states that the property or gifts of a deceased beneficiary will go to the children of the deceased
beneficiary if the will recipient was a blood relative to the transferor. Therefore, Walter's three
children (and maybe the spouse) are entitled to his share of the estate. The anti-lapse law in
California assumes that the deceased's share of the property does not lapse upon death. Instead, it
is assumed that the deceased would have wanted to provide for the grandchildren. Therefore, the
share allocated to the deceased beneficiary should go to Brittany's grandchildren, who are
Walter's children. The law assumes that Brittany would have wanted to provide for her
grandchildren if her children died. This anti-lapse statute grants Walter's children (and the
spouse) the right to inherit his share of the estate as indicated in the will.
5. Who is entitled to notice that the will is being probated?

The beneficiaries of the will are entitled to notice that the will is being probated. In this
case, Brittany's three remaining children (Antony, Charles, and Suzanne) and Walter's spouse
and children are all beneficiaries of the will. Therefore, they are entitled to notice that the will is
being probated. A notice of will probate is issued to the beneficiaries when the will goes to the
probate court to prove its validity. This is a routine process that is usually not onerous unless the
beneficiaries are involved in extreme disputes, or the testator was extremely wealthy. In
California, the family of the testator is allowed to share the property as they wish if the value of
the property is below $150,000 (Barton, Lukaszewski & Lau, 2015). However, all wills

BRITTANY CASE

5

involving property worth this amount or more must be considered for probate in California
courts. Considering that Brittany had residuary estates, the value of her property was higher than
$150,000, meaning that the will had to go through the probate process to validate it. When the
will is accepted for probate, all the beneficiaries have to be notified. In most cases, the probated
wills are made public. Therefore, besides the notice issued to Brittany's three remaining children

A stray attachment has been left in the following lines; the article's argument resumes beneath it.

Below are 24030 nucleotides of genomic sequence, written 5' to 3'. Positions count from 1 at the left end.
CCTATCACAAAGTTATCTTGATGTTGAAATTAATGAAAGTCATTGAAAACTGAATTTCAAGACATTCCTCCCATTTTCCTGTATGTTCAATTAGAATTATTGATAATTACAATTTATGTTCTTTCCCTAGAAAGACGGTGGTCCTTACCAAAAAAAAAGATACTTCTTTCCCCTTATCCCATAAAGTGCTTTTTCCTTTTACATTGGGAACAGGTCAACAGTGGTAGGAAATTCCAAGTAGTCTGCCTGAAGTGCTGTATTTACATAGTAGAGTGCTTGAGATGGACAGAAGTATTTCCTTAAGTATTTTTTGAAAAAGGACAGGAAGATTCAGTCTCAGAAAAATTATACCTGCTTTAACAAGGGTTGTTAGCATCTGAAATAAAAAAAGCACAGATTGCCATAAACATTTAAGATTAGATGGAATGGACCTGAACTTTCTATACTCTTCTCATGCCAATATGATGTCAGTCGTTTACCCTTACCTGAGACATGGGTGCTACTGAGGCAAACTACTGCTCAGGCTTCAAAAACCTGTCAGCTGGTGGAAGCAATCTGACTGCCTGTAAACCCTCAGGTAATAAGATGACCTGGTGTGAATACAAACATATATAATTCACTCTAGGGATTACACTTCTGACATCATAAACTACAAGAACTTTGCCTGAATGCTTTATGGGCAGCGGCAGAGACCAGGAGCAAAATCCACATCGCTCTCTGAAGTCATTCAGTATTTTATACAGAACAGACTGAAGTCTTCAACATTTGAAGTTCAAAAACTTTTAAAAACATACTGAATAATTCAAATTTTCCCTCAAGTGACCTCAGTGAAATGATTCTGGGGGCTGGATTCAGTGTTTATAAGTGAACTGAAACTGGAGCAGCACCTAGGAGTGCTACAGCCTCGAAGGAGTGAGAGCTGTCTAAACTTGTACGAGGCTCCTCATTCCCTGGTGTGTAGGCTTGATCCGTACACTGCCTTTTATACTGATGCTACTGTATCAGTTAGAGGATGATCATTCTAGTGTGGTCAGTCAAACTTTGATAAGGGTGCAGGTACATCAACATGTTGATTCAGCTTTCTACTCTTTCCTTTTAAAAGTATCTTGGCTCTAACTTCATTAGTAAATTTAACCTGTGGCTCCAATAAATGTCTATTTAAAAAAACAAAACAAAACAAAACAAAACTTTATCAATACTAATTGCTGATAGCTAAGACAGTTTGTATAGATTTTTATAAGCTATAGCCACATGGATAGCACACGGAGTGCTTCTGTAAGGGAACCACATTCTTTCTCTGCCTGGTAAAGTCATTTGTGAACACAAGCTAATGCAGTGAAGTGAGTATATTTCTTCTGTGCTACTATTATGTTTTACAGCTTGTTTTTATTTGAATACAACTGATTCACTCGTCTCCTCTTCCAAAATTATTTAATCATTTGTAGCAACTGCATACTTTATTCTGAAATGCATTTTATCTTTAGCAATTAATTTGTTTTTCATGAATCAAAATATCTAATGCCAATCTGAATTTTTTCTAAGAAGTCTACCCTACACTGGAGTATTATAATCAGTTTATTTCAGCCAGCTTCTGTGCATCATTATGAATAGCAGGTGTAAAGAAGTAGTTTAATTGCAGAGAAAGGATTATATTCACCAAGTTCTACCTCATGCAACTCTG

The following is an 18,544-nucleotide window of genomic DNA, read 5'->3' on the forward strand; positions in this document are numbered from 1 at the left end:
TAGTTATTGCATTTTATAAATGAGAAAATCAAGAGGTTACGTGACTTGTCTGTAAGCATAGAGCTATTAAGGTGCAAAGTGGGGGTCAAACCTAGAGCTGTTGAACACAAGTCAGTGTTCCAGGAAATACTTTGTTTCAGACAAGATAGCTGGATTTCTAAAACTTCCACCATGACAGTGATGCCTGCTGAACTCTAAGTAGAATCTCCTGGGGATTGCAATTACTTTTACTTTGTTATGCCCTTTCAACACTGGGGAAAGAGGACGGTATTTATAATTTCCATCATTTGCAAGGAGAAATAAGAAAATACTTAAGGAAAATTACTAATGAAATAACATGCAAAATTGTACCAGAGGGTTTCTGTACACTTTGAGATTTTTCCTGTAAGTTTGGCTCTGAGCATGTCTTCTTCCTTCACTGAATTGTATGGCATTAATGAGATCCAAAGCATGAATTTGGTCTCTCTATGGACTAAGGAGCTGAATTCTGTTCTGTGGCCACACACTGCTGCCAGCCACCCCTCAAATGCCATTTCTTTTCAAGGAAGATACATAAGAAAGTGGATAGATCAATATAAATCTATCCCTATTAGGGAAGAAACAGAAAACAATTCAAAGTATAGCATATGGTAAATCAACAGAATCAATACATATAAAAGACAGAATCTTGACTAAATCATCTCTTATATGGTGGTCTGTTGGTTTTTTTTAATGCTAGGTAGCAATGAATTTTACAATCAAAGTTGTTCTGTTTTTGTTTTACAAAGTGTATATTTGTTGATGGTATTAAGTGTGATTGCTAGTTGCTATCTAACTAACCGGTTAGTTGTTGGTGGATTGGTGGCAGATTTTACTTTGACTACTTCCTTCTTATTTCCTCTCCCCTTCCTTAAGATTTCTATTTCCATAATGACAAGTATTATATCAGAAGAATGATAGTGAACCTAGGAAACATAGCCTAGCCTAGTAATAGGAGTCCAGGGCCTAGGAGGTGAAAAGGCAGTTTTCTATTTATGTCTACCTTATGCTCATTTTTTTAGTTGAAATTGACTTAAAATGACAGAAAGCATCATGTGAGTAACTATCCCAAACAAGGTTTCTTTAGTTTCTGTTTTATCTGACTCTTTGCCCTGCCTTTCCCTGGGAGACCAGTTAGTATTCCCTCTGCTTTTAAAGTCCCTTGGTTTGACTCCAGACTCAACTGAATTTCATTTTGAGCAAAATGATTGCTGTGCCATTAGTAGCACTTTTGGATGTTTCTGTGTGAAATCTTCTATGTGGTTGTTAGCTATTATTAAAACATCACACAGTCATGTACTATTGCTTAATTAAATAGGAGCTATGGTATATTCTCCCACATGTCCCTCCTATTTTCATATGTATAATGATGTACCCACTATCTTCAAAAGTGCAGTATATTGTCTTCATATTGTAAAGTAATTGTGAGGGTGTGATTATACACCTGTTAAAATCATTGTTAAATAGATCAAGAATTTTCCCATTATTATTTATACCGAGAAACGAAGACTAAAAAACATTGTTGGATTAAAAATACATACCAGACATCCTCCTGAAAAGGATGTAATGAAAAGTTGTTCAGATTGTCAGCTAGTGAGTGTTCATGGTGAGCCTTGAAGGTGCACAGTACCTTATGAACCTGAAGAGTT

(Antony, Charles, and Suzanne) and Walter's spouse and children, they will also know about the
probate of Brittany's will through public documents made available by the probate courts.

BRITTANY CASE

6
References

Gurer, G. Y. (2015). No Paper? No Problem: Ushering in Electronic Wills through California's
Harmless Error Provision. UCDL Rev., 49, 1955.

Barton, R., Lukaszewski, L. M., & Lau, S. T. (2015). Acts of Gratitude or Disguised
Malfeasance: New Statutes May Decide for Us. Prob. & Prop., 29, 23.

Payet,

L

(n.d.)

What

Makes

a

Will

Legal

in

California?

Legal

Zoom.

https://info.legalzoom.com/article/what-makes-will-legalcalifornia#:~:text=California%20law%20requires%20a%20valid,sound%20mind%20can
%20make%20one.&text=The%20witnesses%20must%20further%20attest,to%20be%20t
he%20testator's%20will.

View attached explanation and answer. Let me know if you have any questions.

Running head: BRITTANY CASE

1

Brittany case

Students Name

Institutions Affiliations

BRITTANY CASE

2
Brittany case

1. Is the handwritten page valid as a testamentary instrument? In connection with this, is
Yvonne's testimony as to the conversation with Brittany on July 17 relevant and admissible?
The handwritten page by Brittany is valid because it is written as required by the
California probate code. California state law (California Probate Code; Division 6 Wills and
Intestate Succession; Part 1 Wills; Chapter 1 General Provisions Section 6100; Chapter 2
Execution of Wills, Sections 6110 & 6112; and, Division 7 Administration of Estates of
Decedents; Part 2 Opening Estate Administration; Chapter 3 Probate of Will; Article 2 Proof of
Will, Section 8220.) requires a will to be in the form of writing (Payet, n.d.). It can either be
handwritten or typed by the testator. In this case, Brittany's last will was handwritten on a piece
of paper with her name signed in script. Therefore, it was a valid will under California laws. A
will can be made by anyone (testator) who is of sound mind and aged 18 years and above.
Brittany is 83 years old and of sound mind. However, there are special laws for handwritten or
holographic wills. These handwritten wills must be in the testator's handwriting and signed.
Usually, the method does not require witnesses. Brittany's last will was handwritten and signed.
The will is valid even in the absence of a witness because it also fulfills the material provisions
of the probate code. When produced in a probate court, the beneficiaries will have to prove that
the will is in the...


Anonymous
Just what I was looking for! Super helpful.